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    CPMC Performs Rare 5-Way Kidney Swap Procedure

    Contact: Kevin McCormack, (415) 600-7484
    or pager (415) 232-6463

    Revolutionary software helps make complex surgery possible

    San Francisco, CA, April 4, 2011 – All ten patients are doing well after a rare 5-way kidney swap transplant at California Pacific Medical Center in San Francisco, part of the Sutter Health network.

    The surgery, which took place Friday, April 1, was the first single-hospital 5-way kidney swap transplant in California and only the second in the U.S. Usually these kinds of complex swaps involve multiple medical centers rather than just one. The day-long string of surgeries began shortly after 7 a.m. and the last procedure finished around 5.30 p.m.

    “This was an incredibly complex procedure from both a surgical and logistical perspective,” says William Bry, M.D., Surgical Director of CPMC’s Kidney Transplant team and the lead surgeon in the procedure. “It involved 5 surgeons, 4 anesthesiologists, ten nurses in the Operating Room, plus 40 support staff all of whom played an important role in ensuring this was possible. All in all it was an extraordinary team effort to make this happen as successfully as it did.”

    “It means my life will never be the same,” says April Langstraat, one of the patients. “I am going to get a new kidney, and a whole new life. There are just not enough words to thank the person donating the kidney for what they are doing. It’s just an amazing gift.”

    The five couples involved in the procedure come from Northern California and the Central Valley. Each couple included a patient in need of a kidney, and a spouse, partner or friend who volunteered to donate their kidney but who was not a match. In the past, that often meant that the patient would have to find another donor who was compatible, or wait for a kidney from a cadaver. However, a sophisticated “cloud-based” computer program has changed that and enabled these five donors to be able to give their kidney, knowing their partner was going to get one in return.

    The program, called Silverstone Matchgrid, takes the individual characteristics of all those involved and then generates a series of matches in which each donor is matched with a transplant candidate who they don’t know but who is compatible with the kidney being given up.

    Matchgrid was created by David Jacobs, who came up with the idea after himself undergoing a kidney transplant at CPMC. He realized that there were many potential donors who were in effect being lost to the system because they didn’t match their friend or loved one. “Having almost died because of a lack of available kidneys, I wanted to do something to try and reduce the likelihood that would happen to other kidney patients,” says Jacobs.

    The good news for donors is that giving up a kidney is unlikely to have any long-term impact on their health.

    “It’s clear from research that healthy living donors don’t have any change in their life expectancy after giving a kidney,” says Steve Katznelson, M.D., Medical Director of CPMC’s Kidney Transplant Program. “In fact, there may even be an improvement in the quality of life for donors because they get to see just what a big impact their gesture is having on the life and well-being of their friend or loved one. Without a living donor, these recipients would have to wait on the list for an average of between 3 to 5 years. In some cases they may never get a second chance at life.”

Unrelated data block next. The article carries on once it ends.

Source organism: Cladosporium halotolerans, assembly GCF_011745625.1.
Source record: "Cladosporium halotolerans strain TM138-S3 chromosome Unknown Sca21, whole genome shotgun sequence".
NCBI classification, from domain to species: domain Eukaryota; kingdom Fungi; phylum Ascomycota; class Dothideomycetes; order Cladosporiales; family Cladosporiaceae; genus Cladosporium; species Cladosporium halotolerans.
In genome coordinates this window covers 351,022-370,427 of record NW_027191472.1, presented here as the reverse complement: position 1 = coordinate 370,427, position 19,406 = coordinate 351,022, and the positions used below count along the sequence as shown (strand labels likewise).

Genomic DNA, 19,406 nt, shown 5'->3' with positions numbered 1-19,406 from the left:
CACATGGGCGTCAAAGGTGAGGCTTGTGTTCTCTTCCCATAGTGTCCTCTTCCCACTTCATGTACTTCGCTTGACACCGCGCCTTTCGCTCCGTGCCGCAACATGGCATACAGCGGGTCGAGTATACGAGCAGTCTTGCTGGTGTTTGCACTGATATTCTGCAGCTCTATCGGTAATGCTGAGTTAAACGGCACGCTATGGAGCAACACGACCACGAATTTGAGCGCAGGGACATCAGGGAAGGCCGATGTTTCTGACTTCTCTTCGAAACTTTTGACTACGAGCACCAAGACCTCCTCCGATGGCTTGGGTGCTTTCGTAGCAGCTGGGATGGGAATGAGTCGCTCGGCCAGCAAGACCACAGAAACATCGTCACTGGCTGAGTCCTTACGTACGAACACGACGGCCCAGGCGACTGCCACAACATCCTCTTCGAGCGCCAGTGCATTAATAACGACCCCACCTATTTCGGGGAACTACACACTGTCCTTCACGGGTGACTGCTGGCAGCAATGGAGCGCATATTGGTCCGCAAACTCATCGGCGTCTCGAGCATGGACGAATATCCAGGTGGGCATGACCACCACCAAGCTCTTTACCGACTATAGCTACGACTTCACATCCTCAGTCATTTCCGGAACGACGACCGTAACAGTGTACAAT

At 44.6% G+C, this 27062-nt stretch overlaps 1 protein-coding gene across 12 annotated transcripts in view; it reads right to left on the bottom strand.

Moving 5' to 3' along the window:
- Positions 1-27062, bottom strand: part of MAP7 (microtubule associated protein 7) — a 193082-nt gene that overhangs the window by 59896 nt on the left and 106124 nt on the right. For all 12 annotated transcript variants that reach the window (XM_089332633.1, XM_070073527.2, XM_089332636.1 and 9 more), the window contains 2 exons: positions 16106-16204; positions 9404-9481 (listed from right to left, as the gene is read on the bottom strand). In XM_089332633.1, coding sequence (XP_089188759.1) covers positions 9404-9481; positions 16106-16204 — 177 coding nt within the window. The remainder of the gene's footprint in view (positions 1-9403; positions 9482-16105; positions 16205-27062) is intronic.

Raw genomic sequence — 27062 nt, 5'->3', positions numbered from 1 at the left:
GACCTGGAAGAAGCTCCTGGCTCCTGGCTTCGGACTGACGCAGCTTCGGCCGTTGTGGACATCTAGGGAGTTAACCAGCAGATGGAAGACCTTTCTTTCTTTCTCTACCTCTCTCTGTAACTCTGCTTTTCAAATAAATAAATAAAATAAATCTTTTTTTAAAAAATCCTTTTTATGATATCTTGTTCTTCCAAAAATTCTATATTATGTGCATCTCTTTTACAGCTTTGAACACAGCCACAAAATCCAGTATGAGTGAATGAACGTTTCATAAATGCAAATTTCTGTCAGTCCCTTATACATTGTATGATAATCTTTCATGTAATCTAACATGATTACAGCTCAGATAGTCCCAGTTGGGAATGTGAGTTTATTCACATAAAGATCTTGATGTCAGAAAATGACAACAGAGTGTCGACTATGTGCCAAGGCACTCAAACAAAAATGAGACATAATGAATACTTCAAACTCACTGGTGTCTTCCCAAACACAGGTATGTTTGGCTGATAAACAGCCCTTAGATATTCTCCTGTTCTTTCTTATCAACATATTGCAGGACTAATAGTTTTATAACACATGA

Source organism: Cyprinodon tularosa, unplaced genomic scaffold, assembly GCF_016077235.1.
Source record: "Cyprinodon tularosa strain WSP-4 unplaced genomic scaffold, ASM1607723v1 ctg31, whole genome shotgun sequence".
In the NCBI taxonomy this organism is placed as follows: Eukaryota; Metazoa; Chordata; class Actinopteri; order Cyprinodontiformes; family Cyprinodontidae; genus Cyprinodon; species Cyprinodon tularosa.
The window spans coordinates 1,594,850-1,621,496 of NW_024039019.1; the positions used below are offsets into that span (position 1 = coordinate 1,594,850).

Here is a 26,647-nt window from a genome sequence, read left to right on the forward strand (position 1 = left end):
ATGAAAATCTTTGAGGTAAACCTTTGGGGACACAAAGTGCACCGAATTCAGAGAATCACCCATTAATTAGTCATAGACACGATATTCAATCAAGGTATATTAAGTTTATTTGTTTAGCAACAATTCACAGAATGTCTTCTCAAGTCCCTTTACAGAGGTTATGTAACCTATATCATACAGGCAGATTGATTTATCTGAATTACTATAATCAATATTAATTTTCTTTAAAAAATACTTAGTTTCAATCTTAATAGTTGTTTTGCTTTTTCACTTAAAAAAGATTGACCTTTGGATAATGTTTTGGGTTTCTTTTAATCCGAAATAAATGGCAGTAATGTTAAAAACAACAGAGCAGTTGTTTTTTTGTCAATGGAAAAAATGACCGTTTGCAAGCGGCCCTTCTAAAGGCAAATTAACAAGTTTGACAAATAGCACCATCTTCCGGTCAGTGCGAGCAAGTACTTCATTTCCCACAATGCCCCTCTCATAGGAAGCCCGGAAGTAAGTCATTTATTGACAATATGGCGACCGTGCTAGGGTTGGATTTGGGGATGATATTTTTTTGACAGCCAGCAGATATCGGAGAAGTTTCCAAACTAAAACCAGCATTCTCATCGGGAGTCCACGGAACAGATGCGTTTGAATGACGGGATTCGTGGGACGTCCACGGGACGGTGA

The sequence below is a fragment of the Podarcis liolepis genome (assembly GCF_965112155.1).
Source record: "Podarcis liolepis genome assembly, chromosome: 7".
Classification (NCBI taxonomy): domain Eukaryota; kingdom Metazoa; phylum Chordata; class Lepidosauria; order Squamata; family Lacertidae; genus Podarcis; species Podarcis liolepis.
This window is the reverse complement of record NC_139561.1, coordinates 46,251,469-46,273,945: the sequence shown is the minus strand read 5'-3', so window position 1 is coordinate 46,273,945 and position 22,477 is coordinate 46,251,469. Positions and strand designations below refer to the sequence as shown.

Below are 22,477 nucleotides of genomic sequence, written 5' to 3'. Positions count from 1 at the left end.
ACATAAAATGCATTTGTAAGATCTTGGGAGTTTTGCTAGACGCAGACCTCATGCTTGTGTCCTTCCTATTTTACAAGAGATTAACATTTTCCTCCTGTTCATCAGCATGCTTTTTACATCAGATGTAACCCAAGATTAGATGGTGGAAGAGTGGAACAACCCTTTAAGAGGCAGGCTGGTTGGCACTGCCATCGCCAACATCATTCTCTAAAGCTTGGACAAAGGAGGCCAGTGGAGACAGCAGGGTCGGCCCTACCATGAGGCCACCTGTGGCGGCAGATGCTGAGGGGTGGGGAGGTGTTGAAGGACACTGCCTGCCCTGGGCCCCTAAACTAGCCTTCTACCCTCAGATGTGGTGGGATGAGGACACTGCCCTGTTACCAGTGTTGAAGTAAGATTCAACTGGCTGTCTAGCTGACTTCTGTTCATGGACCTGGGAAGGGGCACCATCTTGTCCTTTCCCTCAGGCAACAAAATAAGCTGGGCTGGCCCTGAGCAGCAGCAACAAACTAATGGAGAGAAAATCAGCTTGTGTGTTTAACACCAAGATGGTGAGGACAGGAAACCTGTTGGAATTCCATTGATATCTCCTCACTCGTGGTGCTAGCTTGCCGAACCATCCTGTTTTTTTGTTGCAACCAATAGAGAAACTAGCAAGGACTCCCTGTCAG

There are an estimated 83,000 people in the U.S. waiting for a kidney transplant, 16,000 in California alone. To try and address the shortage CPMC has joined the federal government’s Kidney Paired Donation (KPD) program and has also been working with the National Kidney Registry, a web-based system involving dozens of transplant centers around the country.

    “The purpose of these partnerships is to eventually make KPD available to as many transplant centers and patients as possible,” says Dr. Katznelson. “It’s estimated that around 6,000 people could qualify for a paired donation if they knew of this option. An efficient, national KPD effort could result in 2,000 to 3,000 additional living donor kidney transplants annually. Also, the more patients that are registered for KPD, the greater the likelihood of finding additional matches.”

    Finding matches for patients on the KPD list has another benefit too. By moving these patients off the national waiting list for a cadaver kidney it allows other patients on the list to move up higher, and increase their chance of getting a kidney.

    California Pacific Medical Center. Beyond Medicine

    At San Francisco’s California Pacific Medical Center, we believe in the power of medicine. We research the most up-to-date treatments, hire the most qualified individuals, and practice the most modern, innovative medicine available. We deliver the highest quality expert care, with kindness and compassion, in acute, post-acute and outpatient services, as well as preventive and complementary medicine.

    But we also believe that medicine alone is only part of the solution. That’s why we look intently at each individual case and treat the whole person, not just the illness. It’s why we go beyond medical care and provide our patients with things like disease counseling, family support and wellness treatments.

    As one of California’s largest private, community-based, not-for-profit, teaching medical centers, and a Sutter Health affiliate, we are able to reach deep into our community to provide education, screening and financial support in some of the city’s most underserved neighborhoods. Medicine can transform a body. But going beyond medicine can transform a life.